tional phase in an indefinite evolution. The crystallisation of moral forces at any moment is consequently to be explained by universal, not by human, laws; the philosopher’s interest cannot be to trace the implications of present and unstable desires, but rather to discover the mechanical law by which these desires have been generated and will be transformed, so that they will change irrevocably both their basis and their objects.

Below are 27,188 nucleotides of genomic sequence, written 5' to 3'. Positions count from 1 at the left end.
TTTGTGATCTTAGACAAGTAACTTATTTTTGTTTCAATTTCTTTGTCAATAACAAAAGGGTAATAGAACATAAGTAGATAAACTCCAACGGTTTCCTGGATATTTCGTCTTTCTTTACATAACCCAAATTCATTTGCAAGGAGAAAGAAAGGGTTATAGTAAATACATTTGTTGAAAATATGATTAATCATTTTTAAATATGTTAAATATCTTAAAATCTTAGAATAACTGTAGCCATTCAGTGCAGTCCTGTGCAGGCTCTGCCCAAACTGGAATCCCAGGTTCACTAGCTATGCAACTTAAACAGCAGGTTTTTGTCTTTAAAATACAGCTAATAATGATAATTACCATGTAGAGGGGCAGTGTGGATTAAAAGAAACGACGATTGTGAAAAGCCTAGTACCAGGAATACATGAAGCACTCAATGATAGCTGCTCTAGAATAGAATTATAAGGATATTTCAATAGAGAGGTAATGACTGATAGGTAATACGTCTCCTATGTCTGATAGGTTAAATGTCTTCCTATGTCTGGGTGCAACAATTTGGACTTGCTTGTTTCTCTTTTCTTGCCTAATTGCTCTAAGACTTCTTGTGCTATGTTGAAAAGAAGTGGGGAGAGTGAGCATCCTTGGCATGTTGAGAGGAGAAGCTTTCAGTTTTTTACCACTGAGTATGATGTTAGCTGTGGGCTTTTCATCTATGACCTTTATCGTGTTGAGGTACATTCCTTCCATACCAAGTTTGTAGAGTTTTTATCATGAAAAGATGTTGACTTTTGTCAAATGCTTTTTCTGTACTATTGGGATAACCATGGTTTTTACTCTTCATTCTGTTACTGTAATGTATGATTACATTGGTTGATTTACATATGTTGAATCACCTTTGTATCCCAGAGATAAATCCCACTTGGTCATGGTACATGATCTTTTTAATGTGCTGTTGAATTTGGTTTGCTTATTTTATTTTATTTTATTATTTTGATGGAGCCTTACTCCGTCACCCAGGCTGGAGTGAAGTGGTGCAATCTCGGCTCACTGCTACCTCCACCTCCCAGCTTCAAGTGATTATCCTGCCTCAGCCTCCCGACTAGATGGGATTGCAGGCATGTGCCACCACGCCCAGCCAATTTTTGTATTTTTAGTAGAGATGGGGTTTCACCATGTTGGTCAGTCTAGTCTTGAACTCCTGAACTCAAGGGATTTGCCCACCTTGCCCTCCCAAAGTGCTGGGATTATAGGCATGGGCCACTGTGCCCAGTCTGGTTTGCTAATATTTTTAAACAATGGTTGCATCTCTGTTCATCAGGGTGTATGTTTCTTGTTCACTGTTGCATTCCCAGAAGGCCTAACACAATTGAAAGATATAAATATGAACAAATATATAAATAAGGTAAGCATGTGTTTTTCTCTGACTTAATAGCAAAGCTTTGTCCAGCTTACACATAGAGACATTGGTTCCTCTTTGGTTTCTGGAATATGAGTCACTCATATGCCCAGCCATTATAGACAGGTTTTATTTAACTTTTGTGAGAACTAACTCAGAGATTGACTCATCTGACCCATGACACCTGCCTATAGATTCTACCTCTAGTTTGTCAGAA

To this picture of physical instability furnished by popular science are to be added the mystical self-denials involved in pantheism. These come to reinforce the doctrine that human nature is a shifting thing with the sentiment that it is a finite and unworthy one: for every determination of being, it is said, has its significance as well as its origin in the infinite continuum of which it is a part. Forms are limitations, and limitations, according to this philosophy, would be defects, so that man’s only goal would be to escape humanity and lose himself in the divine nebula that has produced and must invalidate each of his thoughts and ideals. As there would be but one spirit in the world, and that infinite, so there would be but one ideal and that indiscriminate. The despair which the naturalist’s view of human instability might tend to produce is turned by this mystical initiation into a sort of ecstasy; and the deluge of conformity suddenly submerges that Life of Reason which science seemed to condemn to gradual extinction.